The Research Institute for Public Libraries (RIPL) 2016 recently concluded in Denver, Colorado, hosting nearly 200 public librarians wanting to do a better job at doing evaluation and using research to support better outcomes. At RIPL, and across the library field, the focus has been on developing meaningful metrics, especially around digital literacy.
Some of takeaways from the experience were to focus on 2 to 3 indicators for each outcome and measure transformations, not transactions. Transformations are changes in knowing, doing, and being and are more valuable for libraries for the purposes of improving programs and communicating value funders: for example, in digital literacy, an indicator of transformation is evidence of actual skill improvement like being able to participate in a web community whereas a transaction would be the number of people who attended the training.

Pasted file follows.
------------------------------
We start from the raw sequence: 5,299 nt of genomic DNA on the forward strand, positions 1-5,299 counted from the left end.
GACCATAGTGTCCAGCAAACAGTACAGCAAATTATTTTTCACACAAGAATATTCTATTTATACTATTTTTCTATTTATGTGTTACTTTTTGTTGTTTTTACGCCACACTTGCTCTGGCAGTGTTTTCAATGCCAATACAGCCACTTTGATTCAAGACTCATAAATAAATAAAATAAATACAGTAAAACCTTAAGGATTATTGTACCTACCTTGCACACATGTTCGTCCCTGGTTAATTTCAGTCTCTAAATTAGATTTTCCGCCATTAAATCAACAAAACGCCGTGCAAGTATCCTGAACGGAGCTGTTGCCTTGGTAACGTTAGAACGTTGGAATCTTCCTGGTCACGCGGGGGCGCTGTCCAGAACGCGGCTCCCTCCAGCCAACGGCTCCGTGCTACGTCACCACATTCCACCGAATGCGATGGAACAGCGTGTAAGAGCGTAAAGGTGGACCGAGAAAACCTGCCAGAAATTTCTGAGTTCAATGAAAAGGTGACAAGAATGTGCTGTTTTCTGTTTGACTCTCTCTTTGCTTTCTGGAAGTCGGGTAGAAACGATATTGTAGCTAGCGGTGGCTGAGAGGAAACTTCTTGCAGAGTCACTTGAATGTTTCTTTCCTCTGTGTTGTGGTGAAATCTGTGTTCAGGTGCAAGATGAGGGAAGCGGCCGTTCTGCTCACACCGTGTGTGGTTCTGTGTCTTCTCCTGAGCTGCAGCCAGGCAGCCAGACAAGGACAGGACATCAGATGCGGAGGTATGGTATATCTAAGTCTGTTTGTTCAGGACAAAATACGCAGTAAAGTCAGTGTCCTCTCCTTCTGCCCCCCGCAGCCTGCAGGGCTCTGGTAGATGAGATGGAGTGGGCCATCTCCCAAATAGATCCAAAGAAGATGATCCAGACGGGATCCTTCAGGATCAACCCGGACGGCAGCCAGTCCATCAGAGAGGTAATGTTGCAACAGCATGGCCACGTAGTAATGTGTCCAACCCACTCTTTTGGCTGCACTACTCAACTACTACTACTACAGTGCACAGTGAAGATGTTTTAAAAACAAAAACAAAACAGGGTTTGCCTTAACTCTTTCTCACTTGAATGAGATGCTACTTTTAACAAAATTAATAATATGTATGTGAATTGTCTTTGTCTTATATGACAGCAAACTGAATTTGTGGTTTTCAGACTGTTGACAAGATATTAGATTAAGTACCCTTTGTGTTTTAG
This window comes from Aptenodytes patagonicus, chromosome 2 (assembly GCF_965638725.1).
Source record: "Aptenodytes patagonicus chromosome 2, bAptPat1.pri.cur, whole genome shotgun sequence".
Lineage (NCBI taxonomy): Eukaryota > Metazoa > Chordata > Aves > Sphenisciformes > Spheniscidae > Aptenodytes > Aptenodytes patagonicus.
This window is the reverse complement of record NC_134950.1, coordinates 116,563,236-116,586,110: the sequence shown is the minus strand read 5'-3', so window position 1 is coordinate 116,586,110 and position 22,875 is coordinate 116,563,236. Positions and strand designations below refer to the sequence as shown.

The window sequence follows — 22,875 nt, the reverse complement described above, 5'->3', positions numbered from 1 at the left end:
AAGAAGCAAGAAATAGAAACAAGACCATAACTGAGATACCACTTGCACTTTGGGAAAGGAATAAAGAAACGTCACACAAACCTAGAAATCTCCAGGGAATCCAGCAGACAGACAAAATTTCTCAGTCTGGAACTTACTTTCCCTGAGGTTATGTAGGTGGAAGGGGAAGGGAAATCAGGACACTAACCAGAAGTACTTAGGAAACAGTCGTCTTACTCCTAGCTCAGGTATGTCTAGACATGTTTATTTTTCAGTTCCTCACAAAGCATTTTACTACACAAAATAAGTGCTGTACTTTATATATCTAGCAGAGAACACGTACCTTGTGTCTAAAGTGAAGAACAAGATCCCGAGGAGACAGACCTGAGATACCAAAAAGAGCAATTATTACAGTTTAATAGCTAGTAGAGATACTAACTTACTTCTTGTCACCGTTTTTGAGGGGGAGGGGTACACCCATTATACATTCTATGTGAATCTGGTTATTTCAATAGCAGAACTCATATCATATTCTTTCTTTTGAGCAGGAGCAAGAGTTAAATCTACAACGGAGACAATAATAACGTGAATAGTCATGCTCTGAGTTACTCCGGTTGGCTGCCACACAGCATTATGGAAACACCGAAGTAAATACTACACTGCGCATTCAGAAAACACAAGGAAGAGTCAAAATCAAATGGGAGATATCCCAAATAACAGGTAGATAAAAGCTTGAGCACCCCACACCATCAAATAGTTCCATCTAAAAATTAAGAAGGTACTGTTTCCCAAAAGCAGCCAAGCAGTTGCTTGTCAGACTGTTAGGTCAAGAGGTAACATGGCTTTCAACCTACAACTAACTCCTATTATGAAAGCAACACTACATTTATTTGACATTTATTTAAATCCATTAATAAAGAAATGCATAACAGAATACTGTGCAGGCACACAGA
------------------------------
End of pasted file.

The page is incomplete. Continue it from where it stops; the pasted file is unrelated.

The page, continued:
Please post three (or more) transformations you expect library patrons will achieve after participation in the Web Literacy lessons you are creating and offering.
In the next post, we will discuss how to turn your transformations into indicators and data collection procedures.
University of Washington, TASCHA